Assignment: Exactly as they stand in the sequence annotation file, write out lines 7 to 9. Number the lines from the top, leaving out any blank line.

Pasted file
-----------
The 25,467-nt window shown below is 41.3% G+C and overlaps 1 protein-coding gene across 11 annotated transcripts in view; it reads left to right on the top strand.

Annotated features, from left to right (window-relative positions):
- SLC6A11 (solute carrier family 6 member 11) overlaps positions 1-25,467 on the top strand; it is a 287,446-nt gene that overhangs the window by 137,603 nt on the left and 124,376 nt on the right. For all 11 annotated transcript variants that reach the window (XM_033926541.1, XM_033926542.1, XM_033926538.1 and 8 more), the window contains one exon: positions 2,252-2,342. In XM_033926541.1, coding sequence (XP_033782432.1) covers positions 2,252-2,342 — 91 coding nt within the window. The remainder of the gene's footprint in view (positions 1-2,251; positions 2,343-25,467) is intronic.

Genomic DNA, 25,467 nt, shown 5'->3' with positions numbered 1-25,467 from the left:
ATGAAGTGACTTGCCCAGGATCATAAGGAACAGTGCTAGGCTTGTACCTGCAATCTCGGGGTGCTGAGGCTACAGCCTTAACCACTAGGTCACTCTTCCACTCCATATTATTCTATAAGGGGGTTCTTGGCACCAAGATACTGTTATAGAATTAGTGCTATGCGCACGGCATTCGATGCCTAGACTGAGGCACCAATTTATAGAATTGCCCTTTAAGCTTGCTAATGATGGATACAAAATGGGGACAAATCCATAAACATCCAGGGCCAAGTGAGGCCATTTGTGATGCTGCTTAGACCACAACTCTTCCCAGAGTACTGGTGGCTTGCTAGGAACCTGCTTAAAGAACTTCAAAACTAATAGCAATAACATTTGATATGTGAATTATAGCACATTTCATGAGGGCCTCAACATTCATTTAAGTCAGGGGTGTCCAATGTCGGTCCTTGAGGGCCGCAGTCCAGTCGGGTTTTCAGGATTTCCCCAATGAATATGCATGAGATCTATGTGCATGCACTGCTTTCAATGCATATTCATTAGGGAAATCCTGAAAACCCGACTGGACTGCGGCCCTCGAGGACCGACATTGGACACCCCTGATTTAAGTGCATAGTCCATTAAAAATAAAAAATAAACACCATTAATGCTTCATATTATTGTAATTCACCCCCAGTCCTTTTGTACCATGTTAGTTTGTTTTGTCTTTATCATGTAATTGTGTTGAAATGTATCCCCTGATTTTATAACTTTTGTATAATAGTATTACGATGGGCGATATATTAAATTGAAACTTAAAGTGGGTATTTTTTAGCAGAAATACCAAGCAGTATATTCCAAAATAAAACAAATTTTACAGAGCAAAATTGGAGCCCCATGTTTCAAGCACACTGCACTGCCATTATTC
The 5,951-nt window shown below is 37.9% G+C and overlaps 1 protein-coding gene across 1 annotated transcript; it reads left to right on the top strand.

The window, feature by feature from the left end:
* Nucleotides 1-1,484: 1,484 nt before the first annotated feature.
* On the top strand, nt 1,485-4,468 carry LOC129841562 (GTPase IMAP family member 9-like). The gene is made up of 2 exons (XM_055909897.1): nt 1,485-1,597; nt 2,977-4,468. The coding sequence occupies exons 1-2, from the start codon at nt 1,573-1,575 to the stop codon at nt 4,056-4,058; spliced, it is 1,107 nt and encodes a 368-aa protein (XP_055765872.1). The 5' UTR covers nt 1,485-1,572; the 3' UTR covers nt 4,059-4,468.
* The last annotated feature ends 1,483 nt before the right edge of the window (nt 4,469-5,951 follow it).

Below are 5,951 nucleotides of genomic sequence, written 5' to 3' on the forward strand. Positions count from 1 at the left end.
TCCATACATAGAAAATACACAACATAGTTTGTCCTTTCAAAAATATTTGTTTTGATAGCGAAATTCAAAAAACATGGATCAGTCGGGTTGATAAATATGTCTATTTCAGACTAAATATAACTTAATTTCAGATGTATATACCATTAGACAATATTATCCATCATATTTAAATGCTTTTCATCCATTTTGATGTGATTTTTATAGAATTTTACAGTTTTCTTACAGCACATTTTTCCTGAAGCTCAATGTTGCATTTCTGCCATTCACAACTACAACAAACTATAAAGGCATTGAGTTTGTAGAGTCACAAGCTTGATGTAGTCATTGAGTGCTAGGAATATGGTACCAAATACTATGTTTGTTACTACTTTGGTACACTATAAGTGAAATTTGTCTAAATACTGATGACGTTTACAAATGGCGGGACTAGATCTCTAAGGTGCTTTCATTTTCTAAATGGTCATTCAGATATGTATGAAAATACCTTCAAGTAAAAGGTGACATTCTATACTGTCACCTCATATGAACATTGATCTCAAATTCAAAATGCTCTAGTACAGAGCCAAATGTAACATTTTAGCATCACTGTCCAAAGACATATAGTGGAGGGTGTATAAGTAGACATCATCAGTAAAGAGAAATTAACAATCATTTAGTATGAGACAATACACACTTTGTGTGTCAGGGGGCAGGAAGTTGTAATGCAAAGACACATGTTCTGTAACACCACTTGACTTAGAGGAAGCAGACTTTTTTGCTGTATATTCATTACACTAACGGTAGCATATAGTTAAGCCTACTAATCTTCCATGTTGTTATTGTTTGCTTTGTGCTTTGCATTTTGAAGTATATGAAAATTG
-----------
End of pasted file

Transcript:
The window, feature by feature from the left end:
* Nucleotides 1-1,484: 1,484 nt before the first annotated feature.
* On the top strand, nt 1,485-4,468 carry LOC129841562 (GTPase IMAP family member 9-like). The gene is made up of 2 exons (XM_055909897.1): nt 1,485-1,597; nt 2,977-4,468. The coding sequence occupies exons 1-2, from the start codon at nt 1,573-1,575 to the stop codon at nt 4,056-4,058; spliced, it is 1,107 nt and encodes a 368-aa protein (XP_055765872.1). The 5' UTR covers nt 1,485-1,572; the 3' UTR covers nt 4,059-4,468.